Let’s be clear. There was nothing sexy about the butcher, nor about his shop. It was, as all butcher’s shops are, mainly white tiles, the smell of raw meat, and plastic parsley dotted everywhere. He was in his fifties, grey, red-faced and well, old, basically. Looking back, I don’t know quite what was going on between them – whether she invented the stories, whether they were seeing each other, or whether she was putting a brave face on something that was actually non-consensual and more than a bit grim. But in her stories, when they were closing up, he would chase her round the shop, pin her against the wall and try to slip something – money, I think; a tip – into the pocket of her jeans.
At school we embellished. It wasn’t money he slipped into her pocket. It was love notes, gifts. We believed our own narrative so much, we used to beg her to show us this stuff, even though it almost certainly never existed. And at home in bed, I’d take it a step further still. He’d kiss her while she was pinned there against the wall, or he’d tie her up and leave her there, just her and a load of animal carcasses in fridges, until he returned to open up the next morning.
I think I’ll enjoy The Butcher.
I haven’t bought my Eroticon 2015 tickets yet. There are a few reasons for that: better to wait until payday, fear of a repeat of last year’s anxiety attack, and, most worrying of all, the ‘hope’ that I’ll be in a relationship that means erotica/sex blogging/kink will no longer be a part of my life.
I use ‘hope’ in the loosest possible sense. I’m not actively looking for a relationship in which I’m unable to express my submissive desires. It’s just that, well, finding decent guys on dating websites is hard enough, so inevitably, there are things on my wish-list I’ve decided I’ll compromise on if I have to. And finding a partner who’s at least a little bit dominant may be one of those things.
And yet. One of the most frustrating conversations I’ve had in recent weeks was with my best friend, who I adore. She’s got through her fair share of unsuitable men over the years, but she’s had some great sex with these men. Recently, she’s started dating a nice guy, but, in her words ‘It won’t last if the sex doesn’t improve.’
Ok, so for her, sex is a priority. Great. All the more frustrating then when, over brunch, I was talking about how it’s only in the last year or so that I’ve really started to embrace submission and how fantastic it would be if I met someone who I not only liked and fancied, but who also shared my kinks, and she said ‘Oh, but that wouldn’t really matter if you met the right person.’
I feel like, in a way, I’ve come reluctantly to kink. In the past month two people, completely independently, have pulled me up on my claim to be vanilla, citing my increasing desire for pain, bruising and toys as proof that it’s simply not true. Not to mention increased participation in things like Sinful Sunday. Not only are they right, I’m also having the time of my life, sexually: I’ve discovered what turns me on, I have a sexual partner who’s happy to explore that further with me, and I am *loving* it.
I’ve written before about submission and self-confidence, and unlike Girlonthenet, I still think there can be a link between low self esteem and submission. I think it tends to be a more passive kind of submission – a letting someone else take charge so you don’t make any false moves, rather than purely because it turns you on – but I’d argue that it’s submission nonetheless.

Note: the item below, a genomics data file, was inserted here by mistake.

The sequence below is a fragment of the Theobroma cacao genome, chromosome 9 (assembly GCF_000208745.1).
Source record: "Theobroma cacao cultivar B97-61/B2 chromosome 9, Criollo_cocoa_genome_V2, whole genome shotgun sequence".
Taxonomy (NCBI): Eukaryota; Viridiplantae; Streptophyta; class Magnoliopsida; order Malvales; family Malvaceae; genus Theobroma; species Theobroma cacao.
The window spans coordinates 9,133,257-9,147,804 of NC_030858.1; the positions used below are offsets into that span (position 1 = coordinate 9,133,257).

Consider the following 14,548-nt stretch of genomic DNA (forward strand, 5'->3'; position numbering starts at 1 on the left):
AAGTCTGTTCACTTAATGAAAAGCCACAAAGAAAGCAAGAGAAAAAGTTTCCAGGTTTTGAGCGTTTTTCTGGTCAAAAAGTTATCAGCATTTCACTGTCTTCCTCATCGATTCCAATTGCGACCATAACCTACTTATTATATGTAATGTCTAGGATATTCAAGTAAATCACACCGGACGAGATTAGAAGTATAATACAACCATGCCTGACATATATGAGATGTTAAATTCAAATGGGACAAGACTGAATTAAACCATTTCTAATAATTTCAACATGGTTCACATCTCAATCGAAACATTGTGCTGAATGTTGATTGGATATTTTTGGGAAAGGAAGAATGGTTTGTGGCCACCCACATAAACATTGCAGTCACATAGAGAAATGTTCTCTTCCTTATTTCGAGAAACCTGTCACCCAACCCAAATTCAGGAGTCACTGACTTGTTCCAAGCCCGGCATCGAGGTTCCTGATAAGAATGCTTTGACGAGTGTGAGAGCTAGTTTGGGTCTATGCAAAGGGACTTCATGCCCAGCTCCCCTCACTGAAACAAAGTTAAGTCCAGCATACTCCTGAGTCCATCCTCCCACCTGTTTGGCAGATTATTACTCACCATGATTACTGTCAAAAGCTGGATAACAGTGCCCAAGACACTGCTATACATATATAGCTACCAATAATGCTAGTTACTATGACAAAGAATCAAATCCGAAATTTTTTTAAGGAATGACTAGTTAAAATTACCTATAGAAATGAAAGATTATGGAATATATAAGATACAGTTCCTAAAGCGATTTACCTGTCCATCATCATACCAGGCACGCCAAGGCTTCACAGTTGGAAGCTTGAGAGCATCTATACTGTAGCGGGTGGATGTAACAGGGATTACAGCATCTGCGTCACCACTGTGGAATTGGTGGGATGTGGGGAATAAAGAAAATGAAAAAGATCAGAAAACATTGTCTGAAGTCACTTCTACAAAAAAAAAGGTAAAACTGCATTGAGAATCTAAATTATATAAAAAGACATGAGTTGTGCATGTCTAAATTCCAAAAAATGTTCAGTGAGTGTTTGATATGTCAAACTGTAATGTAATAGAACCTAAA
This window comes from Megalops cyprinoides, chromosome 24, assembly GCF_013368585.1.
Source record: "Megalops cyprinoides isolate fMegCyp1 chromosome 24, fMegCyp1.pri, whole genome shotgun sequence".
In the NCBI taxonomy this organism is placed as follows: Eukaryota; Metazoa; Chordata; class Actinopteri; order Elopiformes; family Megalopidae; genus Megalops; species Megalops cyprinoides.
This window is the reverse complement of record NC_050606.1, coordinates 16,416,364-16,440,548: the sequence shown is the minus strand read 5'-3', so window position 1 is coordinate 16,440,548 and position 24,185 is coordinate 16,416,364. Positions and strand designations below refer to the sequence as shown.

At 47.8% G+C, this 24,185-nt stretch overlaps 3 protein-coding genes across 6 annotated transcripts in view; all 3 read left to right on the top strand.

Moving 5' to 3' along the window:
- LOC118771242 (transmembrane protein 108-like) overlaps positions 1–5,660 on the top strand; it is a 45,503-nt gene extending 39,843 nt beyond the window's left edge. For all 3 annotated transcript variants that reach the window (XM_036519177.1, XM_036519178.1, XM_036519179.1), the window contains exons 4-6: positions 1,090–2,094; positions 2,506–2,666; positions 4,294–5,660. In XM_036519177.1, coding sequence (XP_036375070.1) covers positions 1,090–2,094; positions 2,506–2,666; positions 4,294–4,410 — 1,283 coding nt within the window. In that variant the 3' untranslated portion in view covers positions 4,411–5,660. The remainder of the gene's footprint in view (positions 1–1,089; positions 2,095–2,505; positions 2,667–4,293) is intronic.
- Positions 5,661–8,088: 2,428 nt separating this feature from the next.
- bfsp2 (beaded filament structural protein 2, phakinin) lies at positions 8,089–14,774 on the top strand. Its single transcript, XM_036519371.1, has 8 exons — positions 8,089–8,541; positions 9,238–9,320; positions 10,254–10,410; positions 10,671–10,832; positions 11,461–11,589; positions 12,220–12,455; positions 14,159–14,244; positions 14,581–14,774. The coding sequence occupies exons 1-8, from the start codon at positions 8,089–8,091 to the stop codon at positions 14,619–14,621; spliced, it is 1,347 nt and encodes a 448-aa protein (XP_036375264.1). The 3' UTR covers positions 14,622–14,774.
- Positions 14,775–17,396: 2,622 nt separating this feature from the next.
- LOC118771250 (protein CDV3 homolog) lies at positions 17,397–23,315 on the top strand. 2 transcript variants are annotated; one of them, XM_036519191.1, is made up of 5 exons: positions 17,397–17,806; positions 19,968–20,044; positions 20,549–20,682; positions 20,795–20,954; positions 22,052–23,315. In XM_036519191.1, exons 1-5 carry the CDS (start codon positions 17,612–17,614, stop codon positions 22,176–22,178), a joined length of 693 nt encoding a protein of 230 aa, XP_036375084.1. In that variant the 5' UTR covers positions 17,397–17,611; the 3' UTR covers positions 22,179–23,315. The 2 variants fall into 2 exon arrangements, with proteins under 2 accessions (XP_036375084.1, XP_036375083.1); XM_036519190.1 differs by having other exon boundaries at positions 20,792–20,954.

Novels like Fifty Shades of Grey would have us believe that the only reasons you could possibly be interested in BDSM are a) difficult childhood b) trying to hold onto a billionaire who had a difficult childhood. They also promote a very fixed view of what BDSM means: it’s spanking, flogging, bondage, waiting on your knees for your Dom to turn up.
It can be any or all of those things. It can also be none of them. Girlonthenet wrote a wonderful piece a while back about being a ‘stroppy submissive’ and I associate with it more and more. When the boy grabs my wrists and forces them high above my head I don’t submit willingly: I try to wriggle free, desperate to get my hands on his belt, to suck his cock, to touch him. I let him slam them back against the wall, my rings clinking as they hit the plasterboard, and I beg him to let me have his cock in my mouth. When he refuses I don’t look at the floor while my inner goddess pirouettes with joy, I tilt my chin up and look him square in the eye. I’m as defiant in submission as I am outside of the bedroom.
I’d love to find a long-term partner who loved all those things about me and who wanted to embrace them within our relationship. Even before I started exploring my submissive side, sex was a key interest: I’ve been writing erotica for years and years. Not buying an Eroticon ticket for 2015 because I’d met someone who didn’t like that side of me would be a massive let down, really. It would mean I’d compromised massively on who I am. But would I put kink to one side if someone was perfect in every other way? Quite possibly, yes.
If I do though, it’ll be because I choose to compromise. It sure as hell won’t be because I ‘grew out of’ kink.
Sometimes, when the boy has me on my knees in broad daylight, his hands wrapped in my hair, his fly wide open, his cock in my mouth, I think:
Could we do this in reverse?
I don’t see it, somehow. I can’t imagine assuming the authority to force him to kneel in front of me, push my knickers to one side and to lick me until I scream. What would I say?
It’s not that his kink isn’t my kink. His kink is precisely my kink. I just don’t want to share it.